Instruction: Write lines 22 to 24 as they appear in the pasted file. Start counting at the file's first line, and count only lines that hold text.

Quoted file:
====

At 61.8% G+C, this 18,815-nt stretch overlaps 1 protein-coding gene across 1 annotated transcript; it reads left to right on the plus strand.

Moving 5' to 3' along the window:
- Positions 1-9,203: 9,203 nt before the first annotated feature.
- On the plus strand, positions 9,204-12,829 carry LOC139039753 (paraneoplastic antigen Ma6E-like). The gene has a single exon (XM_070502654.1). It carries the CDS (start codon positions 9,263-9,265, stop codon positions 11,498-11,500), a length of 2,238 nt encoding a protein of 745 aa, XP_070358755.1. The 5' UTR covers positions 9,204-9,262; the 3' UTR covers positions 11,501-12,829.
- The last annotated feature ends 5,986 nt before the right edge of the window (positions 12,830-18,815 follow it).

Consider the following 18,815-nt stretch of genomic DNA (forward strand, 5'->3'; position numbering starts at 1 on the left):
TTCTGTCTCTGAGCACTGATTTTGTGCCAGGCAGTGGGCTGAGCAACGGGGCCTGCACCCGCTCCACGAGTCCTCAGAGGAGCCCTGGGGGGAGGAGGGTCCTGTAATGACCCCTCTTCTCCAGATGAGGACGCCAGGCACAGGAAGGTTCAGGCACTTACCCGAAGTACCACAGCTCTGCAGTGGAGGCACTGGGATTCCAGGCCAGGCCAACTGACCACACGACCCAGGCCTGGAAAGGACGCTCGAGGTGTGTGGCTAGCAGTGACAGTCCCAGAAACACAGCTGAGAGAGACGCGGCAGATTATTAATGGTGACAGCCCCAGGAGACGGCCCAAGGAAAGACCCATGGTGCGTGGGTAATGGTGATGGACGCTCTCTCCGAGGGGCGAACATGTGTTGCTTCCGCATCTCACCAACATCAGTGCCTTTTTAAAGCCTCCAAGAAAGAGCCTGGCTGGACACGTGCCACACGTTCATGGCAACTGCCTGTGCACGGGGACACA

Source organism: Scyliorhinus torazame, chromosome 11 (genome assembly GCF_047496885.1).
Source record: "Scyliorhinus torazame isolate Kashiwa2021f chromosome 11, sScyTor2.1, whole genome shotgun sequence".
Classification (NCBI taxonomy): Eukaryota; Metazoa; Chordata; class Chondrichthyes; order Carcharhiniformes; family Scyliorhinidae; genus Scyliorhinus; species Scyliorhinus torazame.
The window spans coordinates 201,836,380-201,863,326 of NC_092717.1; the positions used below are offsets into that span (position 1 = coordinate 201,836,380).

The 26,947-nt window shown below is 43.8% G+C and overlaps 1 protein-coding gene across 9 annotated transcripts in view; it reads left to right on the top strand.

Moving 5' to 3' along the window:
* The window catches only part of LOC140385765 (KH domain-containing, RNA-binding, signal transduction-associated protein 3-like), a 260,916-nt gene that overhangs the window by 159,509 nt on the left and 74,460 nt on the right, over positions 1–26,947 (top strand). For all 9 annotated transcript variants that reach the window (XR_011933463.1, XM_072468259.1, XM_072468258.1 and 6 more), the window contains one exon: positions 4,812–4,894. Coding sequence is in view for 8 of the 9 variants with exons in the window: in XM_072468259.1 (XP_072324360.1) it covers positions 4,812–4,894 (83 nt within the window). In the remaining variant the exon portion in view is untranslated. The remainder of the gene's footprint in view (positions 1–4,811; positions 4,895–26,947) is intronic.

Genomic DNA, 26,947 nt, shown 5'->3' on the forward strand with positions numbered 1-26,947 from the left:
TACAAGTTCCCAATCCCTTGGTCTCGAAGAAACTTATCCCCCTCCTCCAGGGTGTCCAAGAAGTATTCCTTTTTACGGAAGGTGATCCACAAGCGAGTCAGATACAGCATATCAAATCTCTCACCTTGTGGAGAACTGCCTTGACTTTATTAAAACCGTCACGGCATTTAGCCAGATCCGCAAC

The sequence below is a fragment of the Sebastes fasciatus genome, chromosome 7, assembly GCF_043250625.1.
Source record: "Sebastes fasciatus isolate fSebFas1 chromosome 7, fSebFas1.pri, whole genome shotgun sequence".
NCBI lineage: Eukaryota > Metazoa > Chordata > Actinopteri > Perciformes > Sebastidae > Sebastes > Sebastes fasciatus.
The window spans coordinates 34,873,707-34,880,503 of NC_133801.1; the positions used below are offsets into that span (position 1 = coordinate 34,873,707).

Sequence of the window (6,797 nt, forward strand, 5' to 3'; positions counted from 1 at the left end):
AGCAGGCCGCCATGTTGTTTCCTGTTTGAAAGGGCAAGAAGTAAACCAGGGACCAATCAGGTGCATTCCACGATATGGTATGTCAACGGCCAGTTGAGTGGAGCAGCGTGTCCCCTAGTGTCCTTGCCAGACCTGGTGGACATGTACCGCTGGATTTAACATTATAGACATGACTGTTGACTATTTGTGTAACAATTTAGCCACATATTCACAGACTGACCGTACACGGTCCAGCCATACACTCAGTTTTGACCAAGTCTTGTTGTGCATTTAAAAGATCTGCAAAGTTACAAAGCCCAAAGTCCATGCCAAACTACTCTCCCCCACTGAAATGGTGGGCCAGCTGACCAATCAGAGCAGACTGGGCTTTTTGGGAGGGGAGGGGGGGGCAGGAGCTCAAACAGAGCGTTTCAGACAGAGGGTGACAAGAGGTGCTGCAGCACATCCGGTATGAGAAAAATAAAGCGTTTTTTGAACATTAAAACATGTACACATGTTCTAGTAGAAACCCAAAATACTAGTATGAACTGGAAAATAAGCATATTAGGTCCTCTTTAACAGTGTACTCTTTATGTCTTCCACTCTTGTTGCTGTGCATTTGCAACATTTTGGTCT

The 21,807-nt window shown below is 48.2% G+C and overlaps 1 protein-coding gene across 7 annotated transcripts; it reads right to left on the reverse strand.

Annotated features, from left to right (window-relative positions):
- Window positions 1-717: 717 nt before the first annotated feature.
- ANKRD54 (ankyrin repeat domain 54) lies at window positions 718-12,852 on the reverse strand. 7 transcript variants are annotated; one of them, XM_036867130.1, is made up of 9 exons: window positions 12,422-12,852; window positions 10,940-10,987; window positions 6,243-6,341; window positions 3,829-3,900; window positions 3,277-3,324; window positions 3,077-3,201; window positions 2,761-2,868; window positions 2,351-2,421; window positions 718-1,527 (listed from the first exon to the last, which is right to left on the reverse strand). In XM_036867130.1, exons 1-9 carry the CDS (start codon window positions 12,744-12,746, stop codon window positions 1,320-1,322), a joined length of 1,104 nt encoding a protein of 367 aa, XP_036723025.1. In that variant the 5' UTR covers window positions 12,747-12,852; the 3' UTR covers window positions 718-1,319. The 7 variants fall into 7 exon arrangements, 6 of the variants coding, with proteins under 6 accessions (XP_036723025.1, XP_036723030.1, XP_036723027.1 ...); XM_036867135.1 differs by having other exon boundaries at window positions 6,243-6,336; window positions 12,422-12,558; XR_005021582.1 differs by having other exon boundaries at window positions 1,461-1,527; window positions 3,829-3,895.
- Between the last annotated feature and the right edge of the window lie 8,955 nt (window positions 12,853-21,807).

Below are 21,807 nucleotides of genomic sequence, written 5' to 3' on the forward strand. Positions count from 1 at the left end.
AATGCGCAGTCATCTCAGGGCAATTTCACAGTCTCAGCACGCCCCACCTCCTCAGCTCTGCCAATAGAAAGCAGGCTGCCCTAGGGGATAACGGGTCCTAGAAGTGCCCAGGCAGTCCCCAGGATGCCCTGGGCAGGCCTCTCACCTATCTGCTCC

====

AGCAGGCCGCCATGTTGTTTCCTGTTTGAAAGGGCAAGAAGTAAACCAGGGACCAATCAGGTGCATTCCACGATATGGTATGTCAACGGCCAGTTGAGTGGAGCAGCGTGTCCCCTAGTGTCCTTGCCAGACCTGGTGGACATGTACCGCTGGATTTAACATTATAGACATGACTGTTGACTATTTGTGTAACAATTTAGCCACATATTCACAGACTGACCGTACACGGTCCAGCCATACACTCAGTTTTGACCAAGTCTTGTTGTGCATTTAAAAGATCTGCAAAGTTACAAAGCCCAAAGTCCATGCCAAACTACTCTCCCCCACTGAAATGGTGGGCCAGCTGACCAATCAGAGCAGACTGGGCTTTTTGGGAGGGGAGGGGGGGGCAGGAGCTCAAACAGAGCGTTTCAGACAGAGGGTGACAAGAGGTGCTGCAGCACATCCGGTATGAGAAAAATAAAGCGTTTTTTGAACATTAAAACATGTACACATGTTCTAGTAGAAACCCAAAATACTAGTATGAACTGGAAAATAAGCATATTAGGTCCTCTTTAACAGTGTACTCTTTATGTCTTCCACTCTTGTTGCTGTGCATTTGCAACATTTTGGTCT

The 21,807-nt window shown below is 48.2% G+C and overlaps 1 protein-coding gene across 7 annotated transcripts; it reads right to left on the reverse strand.

Annotated features, from left to right (window-relative positions):